AZ Daily Star: Road builders operate on different planet than taxpayers who pay for them!

State must decide how to finance road construction
Published: 03.28.2006
Arizona Daily Star

Our view: Some suggest users pay tolls, but all Arizonans should share the costs
Better communication is required between those who build our state highways and the people who set income levels and hours for ordinary workers.

At the moment, it appears the road builders and their economists are operating on one planet and the consumers, or people who pay for the roads and use them, are on another.
The only thing the two groups have in common is that neither knows where or how to get the money to pay for new highways.

Road builders know that it takes an ever-increasing amount of money to build highways and transportation innovations. Highways have typically been built with gas taxes, but, as cars have become more fuel-efficient, many consumers buy less gas and pay less in taxes. Hence, a new source of money for roads is needed.

Conservative economists believe the users should pay for the highways they drive. That means tolls. The idea of building toll roads has traditionally been anathema in Western states other than California, but tolls are now being discussed by the Arizona Department of Transportation and others as an inevitable part of our future.

The system can be automated, as it is in California. A motorist puts a small transponder in the car — a device about the size of a pack of cigarettes — which permits him to drive through a toll station without stopping. The transponder sends a signal that identifies your car and account information, and the consumer pays the toll fees on a monthly basis.

The Economist, a weekly magazine, carried a summary of toll road innovations in 2004 and called this one “the taxman on your dashboard.”

Some cities — notably London and Singapore — have added another dimension to this practice. As economist Noah Clarke notes in the Goldwater Institute newsletter, those cities have instituted “congestion pricing”: Motorists pay a toll just to enter the city’s center.

This practice has reduced traffic congestion and air pollution. But we know of no one who has looked at the effect of tolls or “congestion pricing” on the lives of people living on modest incomes.

Is anyone’s income increasing as rapidly as the cost of fuel? When was the last time your gas, electric, telephone or water bill was lowered? If we add tolls to this list, the amount of disposable income diminishes.

The Goldwater Institute’s Clarke, one of the more idealistic economists we’ve spoken to lately, says it ain’t necessarily so. For one thing, he says, if motorists began paying for the roads they use, then the state would have to borrow less to build new highways. Less borrowing means less interest to pay. It follows, Clarke said, that the state should then be able to eliminate other fees. Of course, it requires a leap of faith to think the state will cancel one fee because of the imposition of another.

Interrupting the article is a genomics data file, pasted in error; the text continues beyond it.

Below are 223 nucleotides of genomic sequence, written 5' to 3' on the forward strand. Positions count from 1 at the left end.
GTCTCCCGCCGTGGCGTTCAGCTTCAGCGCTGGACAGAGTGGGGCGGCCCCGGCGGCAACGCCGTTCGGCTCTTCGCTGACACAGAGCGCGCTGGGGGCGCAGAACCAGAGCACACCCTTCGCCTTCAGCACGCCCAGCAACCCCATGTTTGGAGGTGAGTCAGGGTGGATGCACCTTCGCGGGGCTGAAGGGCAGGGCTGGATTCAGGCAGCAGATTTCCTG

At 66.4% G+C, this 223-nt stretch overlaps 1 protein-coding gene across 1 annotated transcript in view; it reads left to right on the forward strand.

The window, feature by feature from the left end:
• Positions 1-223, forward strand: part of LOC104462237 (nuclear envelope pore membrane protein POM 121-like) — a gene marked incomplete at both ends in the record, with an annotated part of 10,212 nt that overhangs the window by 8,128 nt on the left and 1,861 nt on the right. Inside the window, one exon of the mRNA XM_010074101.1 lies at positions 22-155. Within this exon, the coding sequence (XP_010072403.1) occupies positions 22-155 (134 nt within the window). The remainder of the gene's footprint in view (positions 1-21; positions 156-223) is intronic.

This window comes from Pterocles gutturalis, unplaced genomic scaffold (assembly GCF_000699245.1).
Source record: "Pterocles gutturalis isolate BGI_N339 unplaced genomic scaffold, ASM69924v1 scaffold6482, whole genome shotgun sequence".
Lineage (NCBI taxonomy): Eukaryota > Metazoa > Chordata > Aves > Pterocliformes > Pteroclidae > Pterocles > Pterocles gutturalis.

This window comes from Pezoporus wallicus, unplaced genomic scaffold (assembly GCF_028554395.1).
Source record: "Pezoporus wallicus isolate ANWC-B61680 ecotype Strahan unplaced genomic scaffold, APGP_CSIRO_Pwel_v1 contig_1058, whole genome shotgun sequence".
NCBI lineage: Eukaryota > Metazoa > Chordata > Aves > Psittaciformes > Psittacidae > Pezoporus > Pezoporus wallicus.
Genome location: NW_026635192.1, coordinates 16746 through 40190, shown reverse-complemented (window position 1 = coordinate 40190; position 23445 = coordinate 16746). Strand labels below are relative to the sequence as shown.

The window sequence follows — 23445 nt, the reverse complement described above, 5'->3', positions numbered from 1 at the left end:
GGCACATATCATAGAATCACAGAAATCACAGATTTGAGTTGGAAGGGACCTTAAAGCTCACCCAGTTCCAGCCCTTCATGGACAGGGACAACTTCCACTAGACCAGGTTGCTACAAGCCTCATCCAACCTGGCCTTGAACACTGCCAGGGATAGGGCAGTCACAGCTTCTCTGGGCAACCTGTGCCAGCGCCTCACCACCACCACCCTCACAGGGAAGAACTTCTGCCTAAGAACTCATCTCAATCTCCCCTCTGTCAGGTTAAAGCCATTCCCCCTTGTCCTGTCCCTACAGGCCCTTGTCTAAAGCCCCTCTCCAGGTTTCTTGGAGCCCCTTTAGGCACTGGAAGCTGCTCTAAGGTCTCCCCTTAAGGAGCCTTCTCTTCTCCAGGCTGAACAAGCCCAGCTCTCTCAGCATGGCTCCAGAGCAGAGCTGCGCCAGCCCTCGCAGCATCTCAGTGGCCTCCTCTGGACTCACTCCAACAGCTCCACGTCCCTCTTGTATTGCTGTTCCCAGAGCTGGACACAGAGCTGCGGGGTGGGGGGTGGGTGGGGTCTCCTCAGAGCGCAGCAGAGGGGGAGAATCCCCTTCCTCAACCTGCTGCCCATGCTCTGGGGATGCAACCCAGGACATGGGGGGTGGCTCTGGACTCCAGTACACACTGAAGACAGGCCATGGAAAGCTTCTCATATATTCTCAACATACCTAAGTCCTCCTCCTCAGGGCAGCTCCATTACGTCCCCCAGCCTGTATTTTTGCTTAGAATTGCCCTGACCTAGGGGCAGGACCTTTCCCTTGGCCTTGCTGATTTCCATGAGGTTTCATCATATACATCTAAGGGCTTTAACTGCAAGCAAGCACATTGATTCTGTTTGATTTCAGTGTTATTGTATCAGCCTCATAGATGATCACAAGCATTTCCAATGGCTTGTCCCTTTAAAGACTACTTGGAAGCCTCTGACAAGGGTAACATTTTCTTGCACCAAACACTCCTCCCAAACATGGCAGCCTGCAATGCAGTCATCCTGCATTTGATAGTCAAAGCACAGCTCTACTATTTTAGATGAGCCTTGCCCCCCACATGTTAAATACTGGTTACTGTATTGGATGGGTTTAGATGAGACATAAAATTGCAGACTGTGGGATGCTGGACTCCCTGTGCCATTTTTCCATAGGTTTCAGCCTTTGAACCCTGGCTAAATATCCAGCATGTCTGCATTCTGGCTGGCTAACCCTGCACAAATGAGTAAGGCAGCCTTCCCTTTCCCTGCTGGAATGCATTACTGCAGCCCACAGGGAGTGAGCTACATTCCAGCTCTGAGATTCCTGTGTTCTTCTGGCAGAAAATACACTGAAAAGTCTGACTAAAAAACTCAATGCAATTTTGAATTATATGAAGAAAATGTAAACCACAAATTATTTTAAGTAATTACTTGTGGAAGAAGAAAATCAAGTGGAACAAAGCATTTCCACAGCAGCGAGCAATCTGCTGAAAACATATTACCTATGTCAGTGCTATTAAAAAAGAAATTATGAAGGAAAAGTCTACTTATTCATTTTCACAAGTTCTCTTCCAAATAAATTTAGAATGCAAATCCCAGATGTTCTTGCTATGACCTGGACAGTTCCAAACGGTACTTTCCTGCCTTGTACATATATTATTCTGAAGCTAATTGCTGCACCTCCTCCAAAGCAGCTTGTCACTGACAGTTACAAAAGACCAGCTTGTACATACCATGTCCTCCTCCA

The other possibility that Clarke mentions is a good one: Employers might allow more flexible hours so that employees aren’t using the highways at a time when the fees are highest.

In this scenario, your company adjusts your hours so you’re not driving during rush hour. Or, better yet, the company allows you to work from your home computer, saving you money for gas and tolls and helping to reduce air pollution. That’s the ideal, but it may be wishful thinking.

It is clear that large amounts of money are needed to build highways and that some alternatives must be developed to lure people from their cars. It is equally clear that even though Arizona has taken a conservative approach to borrowing for highway construction, the practice cannot continue forever without eventually encountering political resistance.

The discussion on how to finance road construction should be a top priority for the governor and the Legislature, but our bureaucrats must add to this equation a higher level of awareness about the economic realities faced by citizens living on modest incomes.

There may be a seductive logic to tolls, but some public works projects — and we think the highway system is one of them — should be a responsibility shared by everyone, because the economic consequences of bad or nonexistent roads affect the entire state.

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